NIGERIA IS a middle
income, mixed economy
and emerging market,
with expanding financial,
service, communications,
and technology and
entertainment sectors. It is
ranked as the 21st largest
economy in the world in
terms of nominal Gross
Domestic Product, GDP, and
the 20th largest in terms of
Purchasing Power Parity.
It is the largest economy
in Africa; its re-emergent,
though currently
u n d e r p e r f o r m i n g ,
manufacturing sector is
the third-largest on the
continent, and produces
a large proportion of
goods and services for
the West sub region.
Nigeria recently changed
its economic analysis to
account for rapidly growing
contributors to its GDP,
such as telecommunications,
banking, and its film
industry.
The present economic
situation in the country
has predicted doom for
the nation as projected by
many economists and even
the International Monetary
Fund, IMF.
The National Bureau of
Statistics, NBS, has outlined
its own position on all key
economic indicators, not
just for 2016 but also in the
next four years to 2019.
The projections covers the
annual growth rate of real
Gross Domestic Products,
GDP, annual Inflation rate,
and the annual growth
rate of the Value of Total
Trade, VTT. Gross Domestic
Product, GDP
In a report released recently
by NBS said “growth in 2016
is expected to be tepid at
best”. Economic tepidity is
one characterised by dull
activities in key market
segments and performance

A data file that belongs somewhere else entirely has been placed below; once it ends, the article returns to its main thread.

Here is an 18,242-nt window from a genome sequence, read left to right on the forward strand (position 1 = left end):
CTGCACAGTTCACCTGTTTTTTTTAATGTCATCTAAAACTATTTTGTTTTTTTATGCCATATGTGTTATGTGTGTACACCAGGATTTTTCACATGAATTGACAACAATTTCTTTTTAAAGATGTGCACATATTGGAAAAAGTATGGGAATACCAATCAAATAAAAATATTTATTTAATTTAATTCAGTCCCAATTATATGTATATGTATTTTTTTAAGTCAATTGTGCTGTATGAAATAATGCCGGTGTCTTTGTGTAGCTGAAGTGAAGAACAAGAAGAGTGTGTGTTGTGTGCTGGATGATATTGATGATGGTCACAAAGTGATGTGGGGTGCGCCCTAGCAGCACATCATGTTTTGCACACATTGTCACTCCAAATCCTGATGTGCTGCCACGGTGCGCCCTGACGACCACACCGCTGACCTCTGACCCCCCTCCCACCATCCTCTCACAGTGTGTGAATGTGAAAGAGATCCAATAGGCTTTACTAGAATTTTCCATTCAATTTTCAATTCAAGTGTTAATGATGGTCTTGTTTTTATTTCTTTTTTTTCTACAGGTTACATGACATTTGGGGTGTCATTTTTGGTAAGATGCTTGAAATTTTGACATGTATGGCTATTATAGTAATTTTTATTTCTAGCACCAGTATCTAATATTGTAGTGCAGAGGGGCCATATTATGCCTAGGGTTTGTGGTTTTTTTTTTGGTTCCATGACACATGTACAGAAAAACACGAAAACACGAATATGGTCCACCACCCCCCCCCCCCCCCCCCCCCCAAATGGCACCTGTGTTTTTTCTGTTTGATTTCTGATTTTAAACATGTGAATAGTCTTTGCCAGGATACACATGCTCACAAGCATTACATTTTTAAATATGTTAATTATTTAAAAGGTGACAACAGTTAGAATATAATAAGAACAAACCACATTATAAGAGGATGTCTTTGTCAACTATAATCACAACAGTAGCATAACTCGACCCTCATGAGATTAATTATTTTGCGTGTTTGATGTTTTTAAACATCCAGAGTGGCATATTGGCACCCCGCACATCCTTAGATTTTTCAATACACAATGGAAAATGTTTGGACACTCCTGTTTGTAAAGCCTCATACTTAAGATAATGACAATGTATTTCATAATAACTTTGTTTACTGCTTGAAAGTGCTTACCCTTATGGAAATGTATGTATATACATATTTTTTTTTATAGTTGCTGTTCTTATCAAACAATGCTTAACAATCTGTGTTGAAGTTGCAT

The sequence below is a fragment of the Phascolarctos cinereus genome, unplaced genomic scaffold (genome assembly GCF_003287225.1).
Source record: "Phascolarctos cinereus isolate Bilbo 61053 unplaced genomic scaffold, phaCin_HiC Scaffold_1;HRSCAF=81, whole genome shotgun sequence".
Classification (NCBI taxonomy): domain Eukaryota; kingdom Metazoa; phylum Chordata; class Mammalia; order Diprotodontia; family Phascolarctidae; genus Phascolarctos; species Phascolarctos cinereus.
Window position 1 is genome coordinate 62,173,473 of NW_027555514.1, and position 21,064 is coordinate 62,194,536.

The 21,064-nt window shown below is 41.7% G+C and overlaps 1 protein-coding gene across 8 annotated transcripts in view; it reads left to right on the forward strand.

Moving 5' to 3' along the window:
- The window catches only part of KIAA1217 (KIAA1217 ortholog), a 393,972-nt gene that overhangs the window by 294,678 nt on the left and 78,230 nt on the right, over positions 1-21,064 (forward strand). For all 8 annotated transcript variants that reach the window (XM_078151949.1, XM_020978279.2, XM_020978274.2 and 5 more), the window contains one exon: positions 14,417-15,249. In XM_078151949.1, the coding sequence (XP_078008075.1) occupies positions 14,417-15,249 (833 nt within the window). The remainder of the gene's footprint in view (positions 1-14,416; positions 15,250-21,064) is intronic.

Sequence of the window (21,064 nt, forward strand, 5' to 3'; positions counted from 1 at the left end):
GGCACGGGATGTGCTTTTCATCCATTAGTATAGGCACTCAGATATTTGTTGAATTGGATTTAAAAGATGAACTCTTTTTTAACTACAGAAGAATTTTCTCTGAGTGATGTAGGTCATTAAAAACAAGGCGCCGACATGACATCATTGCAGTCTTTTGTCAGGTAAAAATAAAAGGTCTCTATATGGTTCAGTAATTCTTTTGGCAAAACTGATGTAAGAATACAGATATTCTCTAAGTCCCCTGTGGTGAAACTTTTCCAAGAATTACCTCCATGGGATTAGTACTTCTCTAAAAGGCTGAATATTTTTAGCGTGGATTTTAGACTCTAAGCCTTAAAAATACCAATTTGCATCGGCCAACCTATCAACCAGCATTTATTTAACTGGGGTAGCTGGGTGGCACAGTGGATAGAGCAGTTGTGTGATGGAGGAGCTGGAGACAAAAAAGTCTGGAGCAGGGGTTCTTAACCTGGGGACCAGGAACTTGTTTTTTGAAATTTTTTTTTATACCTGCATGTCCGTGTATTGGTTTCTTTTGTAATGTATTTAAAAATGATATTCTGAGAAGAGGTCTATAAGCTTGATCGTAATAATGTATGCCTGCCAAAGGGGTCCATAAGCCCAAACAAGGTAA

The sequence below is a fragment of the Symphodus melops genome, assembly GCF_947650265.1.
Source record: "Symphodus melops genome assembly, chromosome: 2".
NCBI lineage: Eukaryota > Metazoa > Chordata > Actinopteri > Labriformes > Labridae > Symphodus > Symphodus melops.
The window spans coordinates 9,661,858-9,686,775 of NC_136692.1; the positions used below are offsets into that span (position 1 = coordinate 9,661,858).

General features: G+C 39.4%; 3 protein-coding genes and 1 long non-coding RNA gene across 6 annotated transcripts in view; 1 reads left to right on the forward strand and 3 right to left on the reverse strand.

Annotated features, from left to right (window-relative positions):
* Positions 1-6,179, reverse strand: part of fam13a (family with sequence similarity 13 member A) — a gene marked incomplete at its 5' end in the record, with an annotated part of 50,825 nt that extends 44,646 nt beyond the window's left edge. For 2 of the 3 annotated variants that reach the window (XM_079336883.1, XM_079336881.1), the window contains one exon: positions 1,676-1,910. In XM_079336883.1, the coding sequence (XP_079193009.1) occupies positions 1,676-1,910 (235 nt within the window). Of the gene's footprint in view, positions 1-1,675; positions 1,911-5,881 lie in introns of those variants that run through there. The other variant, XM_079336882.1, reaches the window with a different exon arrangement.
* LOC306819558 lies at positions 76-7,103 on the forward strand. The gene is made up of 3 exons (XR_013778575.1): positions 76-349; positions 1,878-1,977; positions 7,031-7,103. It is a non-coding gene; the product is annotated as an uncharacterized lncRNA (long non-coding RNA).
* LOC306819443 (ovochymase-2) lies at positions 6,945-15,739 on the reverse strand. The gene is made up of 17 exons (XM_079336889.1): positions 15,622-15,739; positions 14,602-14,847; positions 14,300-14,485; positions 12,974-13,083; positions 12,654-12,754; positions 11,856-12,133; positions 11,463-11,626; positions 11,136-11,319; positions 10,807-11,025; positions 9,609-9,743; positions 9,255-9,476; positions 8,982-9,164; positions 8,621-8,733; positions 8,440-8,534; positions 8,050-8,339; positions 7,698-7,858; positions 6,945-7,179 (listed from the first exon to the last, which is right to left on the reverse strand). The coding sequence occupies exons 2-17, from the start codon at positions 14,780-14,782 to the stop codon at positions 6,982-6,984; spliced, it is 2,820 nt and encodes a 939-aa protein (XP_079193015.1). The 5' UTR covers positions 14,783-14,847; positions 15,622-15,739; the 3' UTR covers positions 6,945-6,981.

areas. NBS’ prediction was
based on the happenings
in the economy recently
especially in 2015 marked by
huge negative impact of its
dependency on oil revenue
amidst price shocks.
It noted “years prior to
2015, the Nigerian economy
was largely supported by
the non-oil sector as supply
disruptions hampered oil
output. In 2015 however,
various factors including
political uncertainty prior
to and six months after the
elections, and intermittent
supply shocks of refined
petroleum products, and
others weighted on both oil
and non-oil output.
The entire economy took
a hit”. Consequently GDP
which is the key indicator of
economic health of a country
was on the downside,
declining in the first and
second quarter with marginal
recovery in the third quarter
2015. However, NBS stated
that “in 2016, the economy is
expected to grow by 3.78 per
cent, as output in the oil and
non-oil sectors are expected
to perform marginally better
relative to 2015”.
According to the Bureau,
Federal Government’s main
economic research agency,
“the declines in prices of
crude oil and related refined
products give the Nigerian
government the opportunity
for some potential savings as
subsidies payments on PMS
and other refined products
may be diverted into more
productive aspects of the
economy”. It noted that “the
government has taken a step
further to repeal subsidies
on kerosene products.
As it stands there are
no subsidies on PMS and
this should bode well for
government coffers going
forward. “In the near term,
support to the non-oil sector
is expected to come through
initiatives by the Central
Bank of Nigeria, CBN, and
the Government at Federal
and State levels. “One of such
initiatives is the N300 billion
Naira export stimulation
fund by the CBN.
Increased efforts by State
governments to boost
internally-generated revenue,
when combined with more
prudent and targeted
infrastructure spending,
are likely to lead to better
output performance”. Going